Most sports fans know anything can happen once the playoffs roll around, although the definition of “anything” has historically varied a bit depending on the league in question.
Seven wild card teams have managed to win the World Series when everything was said and done, and the wildly unpredictable nature of the Stanley Cup Playoffs helped the Kings become the first eight-seed in NHL history to ever hoist that trophy after they won it all in 2012.
The NBA, on the other hand, tends to feature significantly less parity.
The league may want fans to believe the Play-In Tournament has added a new level of intrigue to the postseason, but it’s pretty hard to buy into that argument when you consider no seventh or eighth-seed has managed to secure a title in NBA history.
With that said, the NBA playoffs have still managed to spawn some fairly unlikely runs.—like the time the Knicks became the first eight-seed to make it to the Finals before they were sent home by the Spurs in five games in 1999 (the Heat became the second in 2023).
However, the sixth-seeded Rockets had a much happier ending when they stunned the basketball world en route to securing a championship in 1995—and the unlikely nature of that win warrants a closer look at what went down that year.
How the Houston Rockets pulled off an upset for the ages to win an NBA title in 1995
The Rockets weren’t necessarily strangers to the NBA playoffs when they punched their ticket to the postseason in 1995, as the franchise had been one of the last sixteen teams left standing in eight of the previous nine seasons.
You could argue the team didn’t really deserve to be considered “underdogs” when you consider they headed into that campaign looking to defend the championship they’d won after beating the Knicks in a seven-game series the previous year.
However, it was also hard to ignore their apparent decline. Houston had been a two-seed after posting a 58-24 record the year before, but the comparatively disappointing 47-35 record they racked up the following season left a bit to be desired.
The Rockets had theoretically benefitted from the trade that resulted in Portland sending Clyde Drexler to Houston before the deadline, but they actually posted a losing record (15-18) to close out the regular season after the former Trail Blazer made his debut.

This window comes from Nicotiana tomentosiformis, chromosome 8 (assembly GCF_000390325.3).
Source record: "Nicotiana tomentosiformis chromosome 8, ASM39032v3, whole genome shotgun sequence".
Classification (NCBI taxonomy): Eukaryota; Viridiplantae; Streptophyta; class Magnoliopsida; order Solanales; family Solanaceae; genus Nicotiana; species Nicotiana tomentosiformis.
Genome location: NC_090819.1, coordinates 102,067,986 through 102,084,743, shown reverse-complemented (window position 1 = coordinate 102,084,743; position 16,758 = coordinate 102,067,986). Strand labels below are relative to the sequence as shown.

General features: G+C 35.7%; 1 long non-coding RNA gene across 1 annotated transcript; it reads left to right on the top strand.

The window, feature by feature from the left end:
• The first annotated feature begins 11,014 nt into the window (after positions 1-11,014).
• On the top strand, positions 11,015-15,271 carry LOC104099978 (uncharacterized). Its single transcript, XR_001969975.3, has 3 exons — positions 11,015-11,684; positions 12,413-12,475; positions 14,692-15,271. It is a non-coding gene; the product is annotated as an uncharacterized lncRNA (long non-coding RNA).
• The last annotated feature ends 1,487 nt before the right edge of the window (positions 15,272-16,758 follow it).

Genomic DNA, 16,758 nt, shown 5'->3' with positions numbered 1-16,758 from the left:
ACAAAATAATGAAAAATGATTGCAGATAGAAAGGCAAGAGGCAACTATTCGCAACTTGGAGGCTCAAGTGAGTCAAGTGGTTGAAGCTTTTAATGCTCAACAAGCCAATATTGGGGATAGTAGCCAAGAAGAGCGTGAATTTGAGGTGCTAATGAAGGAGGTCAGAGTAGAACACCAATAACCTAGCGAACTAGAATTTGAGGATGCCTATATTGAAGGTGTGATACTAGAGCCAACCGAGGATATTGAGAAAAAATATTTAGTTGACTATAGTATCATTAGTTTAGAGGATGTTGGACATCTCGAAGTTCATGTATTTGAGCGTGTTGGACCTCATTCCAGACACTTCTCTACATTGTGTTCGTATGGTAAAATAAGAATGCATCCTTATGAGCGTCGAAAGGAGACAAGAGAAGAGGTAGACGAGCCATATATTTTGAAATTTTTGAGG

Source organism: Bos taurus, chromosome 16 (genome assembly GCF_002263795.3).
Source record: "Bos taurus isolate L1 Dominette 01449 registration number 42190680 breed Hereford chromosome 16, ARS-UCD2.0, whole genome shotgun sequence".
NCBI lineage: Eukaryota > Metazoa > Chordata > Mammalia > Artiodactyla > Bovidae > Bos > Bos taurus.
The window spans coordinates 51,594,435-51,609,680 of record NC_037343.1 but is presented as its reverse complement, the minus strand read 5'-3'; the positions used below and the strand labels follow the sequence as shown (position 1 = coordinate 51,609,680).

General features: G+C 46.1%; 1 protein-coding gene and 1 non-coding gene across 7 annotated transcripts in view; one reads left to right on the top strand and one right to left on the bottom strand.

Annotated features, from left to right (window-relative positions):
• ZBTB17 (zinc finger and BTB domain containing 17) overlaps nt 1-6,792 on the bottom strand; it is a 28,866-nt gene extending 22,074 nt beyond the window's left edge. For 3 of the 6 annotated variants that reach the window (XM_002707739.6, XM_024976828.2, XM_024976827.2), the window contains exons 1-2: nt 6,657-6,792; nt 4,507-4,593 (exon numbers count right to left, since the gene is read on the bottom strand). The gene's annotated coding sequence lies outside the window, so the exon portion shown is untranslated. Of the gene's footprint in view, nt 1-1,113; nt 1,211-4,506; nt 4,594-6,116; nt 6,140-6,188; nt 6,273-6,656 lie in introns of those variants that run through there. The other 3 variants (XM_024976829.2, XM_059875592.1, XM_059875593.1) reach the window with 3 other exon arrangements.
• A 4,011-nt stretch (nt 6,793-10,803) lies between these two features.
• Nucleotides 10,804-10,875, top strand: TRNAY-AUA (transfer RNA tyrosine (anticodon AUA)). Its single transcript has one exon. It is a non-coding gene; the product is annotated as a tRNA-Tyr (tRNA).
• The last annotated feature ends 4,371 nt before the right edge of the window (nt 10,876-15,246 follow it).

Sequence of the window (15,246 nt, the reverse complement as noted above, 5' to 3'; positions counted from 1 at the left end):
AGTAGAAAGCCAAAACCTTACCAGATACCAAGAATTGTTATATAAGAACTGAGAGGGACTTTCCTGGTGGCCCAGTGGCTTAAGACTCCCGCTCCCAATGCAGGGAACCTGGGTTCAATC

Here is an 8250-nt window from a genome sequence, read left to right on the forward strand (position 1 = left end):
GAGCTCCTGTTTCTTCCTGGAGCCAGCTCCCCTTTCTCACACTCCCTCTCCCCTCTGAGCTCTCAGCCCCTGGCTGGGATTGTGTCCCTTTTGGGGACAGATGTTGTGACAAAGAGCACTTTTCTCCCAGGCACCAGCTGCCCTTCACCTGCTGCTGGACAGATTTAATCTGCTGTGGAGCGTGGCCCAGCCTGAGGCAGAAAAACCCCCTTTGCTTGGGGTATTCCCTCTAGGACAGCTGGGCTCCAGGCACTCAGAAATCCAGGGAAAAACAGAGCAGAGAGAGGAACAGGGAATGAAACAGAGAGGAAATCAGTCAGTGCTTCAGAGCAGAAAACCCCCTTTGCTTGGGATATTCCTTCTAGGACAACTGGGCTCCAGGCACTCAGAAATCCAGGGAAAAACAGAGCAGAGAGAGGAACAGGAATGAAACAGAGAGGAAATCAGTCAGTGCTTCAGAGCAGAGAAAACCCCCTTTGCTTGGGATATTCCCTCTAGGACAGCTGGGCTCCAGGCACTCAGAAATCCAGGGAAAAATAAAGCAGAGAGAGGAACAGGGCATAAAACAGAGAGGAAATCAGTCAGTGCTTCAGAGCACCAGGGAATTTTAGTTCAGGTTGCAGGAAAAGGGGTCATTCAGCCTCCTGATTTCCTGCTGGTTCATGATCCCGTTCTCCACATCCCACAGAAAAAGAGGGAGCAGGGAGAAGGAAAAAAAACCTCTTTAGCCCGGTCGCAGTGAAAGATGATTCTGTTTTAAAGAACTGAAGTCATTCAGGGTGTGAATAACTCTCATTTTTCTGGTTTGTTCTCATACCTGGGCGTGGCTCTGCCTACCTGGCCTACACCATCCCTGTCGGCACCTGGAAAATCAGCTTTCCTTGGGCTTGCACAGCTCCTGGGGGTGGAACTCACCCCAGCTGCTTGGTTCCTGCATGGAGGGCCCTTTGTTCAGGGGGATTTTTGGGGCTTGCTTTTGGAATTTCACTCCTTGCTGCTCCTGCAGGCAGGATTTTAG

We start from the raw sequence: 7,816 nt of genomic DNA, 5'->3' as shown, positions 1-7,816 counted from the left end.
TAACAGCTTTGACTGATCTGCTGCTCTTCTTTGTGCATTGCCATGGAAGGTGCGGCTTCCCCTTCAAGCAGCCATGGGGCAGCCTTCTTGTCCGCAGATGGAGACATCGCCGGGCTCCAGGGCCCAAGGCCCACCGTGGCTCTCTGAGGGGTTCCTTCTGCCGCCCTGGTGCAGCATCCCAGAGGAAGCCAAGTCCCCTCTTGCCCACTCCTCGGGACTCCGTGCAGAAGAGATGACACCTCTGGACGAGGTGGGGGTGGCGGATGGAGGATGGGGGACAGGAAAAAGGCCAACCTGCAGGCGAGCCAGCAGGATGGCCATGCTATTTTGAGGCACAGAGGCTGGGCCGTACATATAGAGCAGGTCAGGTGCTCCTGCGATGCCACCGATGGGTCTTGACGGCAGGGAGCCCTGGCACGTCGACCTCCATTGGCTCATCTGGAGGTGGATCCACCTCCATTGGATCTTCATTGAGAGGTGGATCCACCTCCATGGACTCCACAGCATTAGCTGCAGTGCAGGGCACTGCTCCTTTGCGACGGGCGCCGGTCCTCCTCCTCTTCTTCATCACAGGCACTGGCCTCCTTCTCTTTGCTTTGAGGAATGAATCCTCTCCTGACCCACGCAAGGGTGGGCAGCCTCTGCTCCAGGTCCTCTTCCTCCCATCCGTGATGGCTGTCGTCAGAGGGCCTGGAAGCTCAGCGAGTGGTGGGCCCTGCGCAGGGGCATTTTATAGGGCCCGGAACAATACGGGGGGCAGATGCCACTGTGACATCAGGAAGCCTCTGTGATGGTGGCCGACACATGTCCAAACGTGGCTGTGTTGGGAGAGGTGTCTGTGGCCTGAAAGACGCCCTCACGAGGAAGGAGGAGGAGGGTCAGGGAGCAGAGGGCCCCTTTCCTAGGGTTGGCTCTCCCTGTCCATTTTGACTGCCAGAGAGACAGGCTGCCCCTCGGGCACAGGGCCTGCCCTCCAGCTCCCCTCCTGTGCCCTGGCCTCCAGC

Thankfully, they started clicking at the perfect time.
The Rockets were able to eke out a win over the Jazz and advance to the second round with a four-point win in the final game of their best-of-five showdown.
Things didn’t get much easier when they faced off against the Suns, who quickly jumped out to a 2-0 lead in the series and had a few chances to put Houston away after going up 3-1. However, Drexler and Hakeem Olajuwon were able to step up when it really matter, as they each put up 24 points in a Game 7 contest where Houston advanced to the Western Conference Finals by winning a 115-114 nail-biter.
The Rockets were able to dispatch the top-seeded Spurs with relative ease, as they only needed six games to ensure they’d get the chance to defend their championship against the Magic in the NBA Finals.
That was much easier said than done when you consider Orlando had also secured a one-seed with the help of a guy named Shaquille O’Neal and earned the right to represent the Eastern Conference with a trio of victories that included a win over a Bulls team led by Michael Jordan in the second round.
However, Shaq and Co. were ultimately no match for a Houston squad that was firing on all cylinders in a Finals that ended after the Rockets recorded the four-game sweep that led to head coach Rudy Tomjanovich dropping a line for the ages after his team pulled off the repeat.
The Rockets remain the lowest-seeded team in NBA history to win a championship, and while that could eventually change in the future, the past suggests every team hoping to set a new mark to beat is facing quite the uphill battle.